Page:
I thought I had perfect eyesight when I was a kid. I also thought the world revolved around me, but that turned out to be more correct than me having perfect eyesight. I remember it foggily: I was on a dock waiting for the ferry with my dad and my brother. I said, “let’s see who can first spot the ferry’s name”. I expected to win as I was the main character of the world. My brother saw it first. Seconds later my father saw it. “Huh”, I thought. “Strange”. Another 30-40 seconds passed before I could see the name. The evidence pointed to imperfect vision. Still, I didn’t accept it. Instead, I continued cheating on eyesight tests throughout school by memorizing the letters they tested us with. A slightly blurry view was how I experienced the world. I had no reason to doubt what I saw. It was what I saw after all. What I see must be the truth, must it not? Isn’t the world exactly as I see it?
Beliefs Shape Our World
All of us construct our own view of the world – a set of lenses we see the world through.
Our beliefs are mental constructs we use to interpret the world. The mind is a network of these beliefs, like a city is a network of roads. Like a car can only drive through streets, we can only think through our beliefs. Our constructs, or beliefs, are the only streets our thoughts are free to move in. A well constructed web of constructs can take a person through more of the city of experiences. A rigid web of constructs takes us through the same roads every day. Our bosses are “stupid”; our little sisters are “evil”; the weather is “bad”; He should “respect” me; I have the “right” to.
“The mind becomes that which it contemplates.” – Percy Bysshe Shelley
We create constructs by finding contrast and similarities. All these constructs – “stupid”, “evil”, “respect” – are two-way streets. Stupid and not stupid; evil and not evil; respect and not respect. Similarity and contrast. The more we walk up and down these streets by judging, the more familiar we become with these streets, and the more automatically we walk them. Soon, we judge everyone as evil or not evil. Respectful or disrespectful. Throughout life we add layers of these lenses on top of our biological lenses.
You have never seen the world as it is. You have only seen it as you have experienced it – through your own lenses.
You Create the World of Duality
Every construct in our minds are based on similarity and contrast. Whatever we create, we also create the opposite. All truths create opposite truths. Seeking the good, we create the bad. There is no light without dark. There is no foreground without background. There is no free will without determinism. All judgments create the opposite judgment.
“Wherever there is success there has to be failure.” – Peter Drucker
The Mind Built on Sand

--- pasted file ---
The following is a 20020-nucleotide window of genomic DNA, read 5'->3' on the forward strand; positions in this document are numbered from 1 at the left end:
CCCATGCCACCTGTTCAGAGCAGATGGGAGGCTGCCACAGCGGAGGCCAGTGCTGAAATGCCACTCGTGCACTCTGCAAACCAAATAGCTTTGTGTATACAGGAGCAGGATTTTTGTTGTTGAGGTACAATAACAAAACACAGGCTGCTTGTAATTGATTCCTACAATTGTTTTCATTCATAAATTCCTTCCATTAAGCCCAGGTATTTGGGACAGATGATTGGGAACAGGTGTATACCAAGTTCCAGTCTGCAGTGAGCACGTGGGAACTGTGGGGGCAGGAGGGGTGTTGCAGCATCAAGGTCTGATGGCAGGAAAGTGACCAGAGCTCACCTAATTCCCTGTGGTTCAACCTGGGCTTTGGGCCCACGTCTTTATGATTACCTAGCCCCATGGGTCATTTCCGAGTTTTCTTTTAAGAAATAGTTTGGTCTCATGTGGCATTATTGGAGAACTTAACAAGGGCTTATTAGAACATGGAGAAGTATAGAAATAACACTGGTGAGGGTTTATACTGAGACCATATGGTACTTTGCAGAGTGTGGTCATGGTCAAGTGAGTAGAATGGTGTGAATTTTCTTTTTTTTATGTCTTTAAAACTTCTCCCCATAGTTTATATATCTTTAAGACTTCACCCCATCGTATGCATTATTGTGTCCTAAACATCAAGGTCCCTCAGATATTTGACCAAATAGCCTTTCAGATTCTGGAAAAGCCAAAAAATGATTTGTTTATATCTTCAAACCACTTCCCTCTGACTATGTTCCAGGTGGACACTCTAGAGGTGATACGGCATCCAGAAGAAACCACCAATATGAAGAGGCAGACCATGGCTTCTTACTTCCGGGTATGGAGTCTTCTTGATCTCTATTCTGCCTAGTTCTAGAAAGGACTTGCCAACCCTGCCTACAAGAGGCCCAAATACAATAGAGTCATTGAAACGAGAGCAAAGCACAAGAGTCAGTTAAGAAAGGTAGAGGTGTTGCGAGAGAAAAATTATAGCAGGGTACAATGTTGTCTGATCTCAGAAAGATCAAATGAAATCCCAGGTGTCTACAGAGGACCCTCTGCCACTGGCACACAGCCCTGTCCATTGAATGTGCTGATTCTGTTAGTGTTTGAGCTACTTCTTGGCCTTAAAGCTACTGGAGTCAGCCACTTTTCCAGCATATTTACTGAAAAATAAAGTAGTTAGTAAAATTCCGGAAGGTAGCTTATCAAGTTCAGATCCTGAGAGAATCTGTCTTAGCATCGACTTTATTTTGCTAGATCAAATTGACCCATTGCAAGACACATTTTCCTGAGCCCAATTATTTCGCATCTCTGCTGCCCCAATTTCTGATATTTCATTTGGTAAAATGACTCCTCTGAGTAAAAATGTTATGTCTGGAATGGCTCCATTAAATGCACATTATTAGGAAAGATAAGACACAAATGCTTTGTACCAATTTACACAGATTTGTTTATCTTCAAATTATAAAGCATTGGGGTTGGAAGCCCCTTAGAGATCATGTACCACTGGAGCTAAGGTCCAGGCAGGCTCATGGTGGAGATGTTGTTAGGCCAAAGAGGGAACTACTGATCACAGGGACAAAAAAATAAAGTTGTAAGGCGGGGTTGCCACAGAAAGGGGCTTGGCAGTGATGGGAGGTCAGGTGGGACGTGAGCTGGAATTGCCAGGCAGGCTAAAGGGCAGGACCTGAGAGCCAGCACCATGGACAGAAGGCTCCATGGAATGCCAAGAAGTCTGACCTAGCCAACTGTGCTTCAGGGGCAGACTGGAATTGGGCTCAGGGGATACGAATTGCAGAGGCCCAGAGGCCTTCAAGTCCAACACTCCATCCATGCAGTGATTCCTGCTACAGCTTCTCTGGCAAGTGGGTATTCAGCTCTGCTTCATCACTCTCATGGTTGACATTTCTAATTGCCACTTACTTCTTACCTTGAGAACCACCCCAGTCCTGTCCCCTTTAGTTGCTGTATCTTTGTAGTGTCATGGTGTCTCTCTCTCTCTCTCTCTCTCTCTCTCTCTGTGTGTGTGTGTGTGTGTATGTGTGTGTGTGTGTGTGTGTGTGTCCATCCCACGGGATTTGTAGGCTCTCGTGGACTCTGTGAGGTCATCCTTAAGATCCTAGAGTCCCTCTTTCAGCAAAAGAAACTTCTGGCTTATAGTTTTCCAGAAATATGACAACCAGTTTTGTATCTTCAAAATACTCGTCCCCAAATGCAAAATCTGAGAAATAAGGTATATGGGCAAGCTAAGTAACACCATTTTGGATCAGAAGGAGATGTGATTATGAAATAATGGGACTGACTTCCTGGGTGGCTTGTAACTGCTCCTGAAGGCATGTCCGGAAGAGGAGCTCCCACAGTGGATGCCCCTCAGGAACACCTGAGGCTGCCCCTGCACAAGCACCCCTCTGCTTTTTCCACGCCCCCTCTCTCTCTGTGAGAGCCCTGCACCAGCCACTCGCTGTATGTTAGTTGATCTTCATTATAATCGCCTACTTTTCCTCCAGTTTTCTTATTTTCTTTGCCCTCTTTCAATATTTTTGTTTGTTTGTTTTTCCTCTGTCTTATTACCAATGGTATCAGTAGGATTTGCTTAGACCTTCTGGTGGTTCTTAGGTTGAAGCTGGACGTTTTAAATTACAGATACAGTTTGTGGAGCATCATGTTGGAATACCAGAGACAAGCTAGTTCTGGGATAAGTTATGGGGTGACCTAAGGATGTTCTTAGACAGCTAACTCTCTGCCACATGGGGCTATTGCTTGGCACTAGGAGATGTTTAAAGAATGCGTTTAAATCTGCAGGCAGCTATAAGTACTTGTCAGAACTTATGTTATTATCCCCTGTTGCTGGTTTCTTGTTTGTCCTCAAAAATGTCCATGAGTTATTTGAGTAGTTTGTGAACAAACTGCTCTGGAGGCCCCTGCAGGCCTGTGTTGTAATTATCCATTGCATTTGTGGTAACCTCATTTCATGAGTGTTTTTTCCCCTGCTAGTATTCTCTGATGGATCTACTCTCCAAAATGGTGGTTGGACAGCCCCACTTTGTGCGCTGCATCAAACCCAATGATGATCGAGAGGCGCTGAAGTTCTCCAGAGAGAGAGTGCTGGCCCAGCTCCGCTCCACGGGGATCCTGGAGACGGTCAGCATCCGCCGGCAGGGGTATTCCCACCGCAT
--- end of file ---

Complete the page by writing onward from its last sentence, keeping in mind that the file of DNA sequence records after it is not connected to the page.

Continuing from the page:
We started early by adopting unfounded beliefs from our parents, from our friends, and from what we saw on TV. We started to see the world differently from how it really is. Every experience was forced into our favourite two-way streets. Stupid Street, Evil Street, Beautiful Street, Genius Street, and Respect Street.
Money, religion, health, love, relationships, talent vs. effort; The stories that surrounded us, shaped us. We inherited beliefs and mindsets. But over time our network of beliefs grew different from everyone else’s. We started interpreting the world differently, and built our own worldview. This gave rise to frustration and anger. How could people see situations in a different way from me? Do they not see how it is? It is as clear as day! They must be “evil”. We assume that others see the same world. Therefore, we cannot understand – we even get angry – when people support some presidential candidate. What we fail to realize is that voting for said candidate makes sense through their systems of constructs.
The rigid mind has few and inflexible constructs through which to experience the world. An example of a rigid mind is when someone interpret events as black and white, all or nothing, nothing but. “Nothing but stupidity”, “nothing but racism”, “nothing but anger”, etc.
If you habitually use the construct angry to describe people, then that is the lens you see all people through, including yourself. You might feel guilty if you are angry; you might think a lot about your own anger. If you interpret other people as angry you will adopt reactionary behavior along the same dimension. You become angry or very “not angry”. Sadly, angry is a shallow construct that reduces people, including ourselves, into simple binary people. Labels, like angry, evil, and stupid, are objectifying and dehumanizing.
How you understand others is the only way you can understand yourself. Judgments of others, breed judgments of self. Understanding breeds understanding.
The Mind of A Sheep
We learn by guessing about the world – creating an expectation – then seeing if our expectation matches reality. If our expectation is validated, we believe it more strongly. The most accurate way to test our expectations, known to modern man (although far from 100% accurate), is modern science. We can carefully construct experiments to see if the world is really how we expect it to be. In reality we make shortcuts. One of those shortcuts is to see if our expectation matches the expectations of others.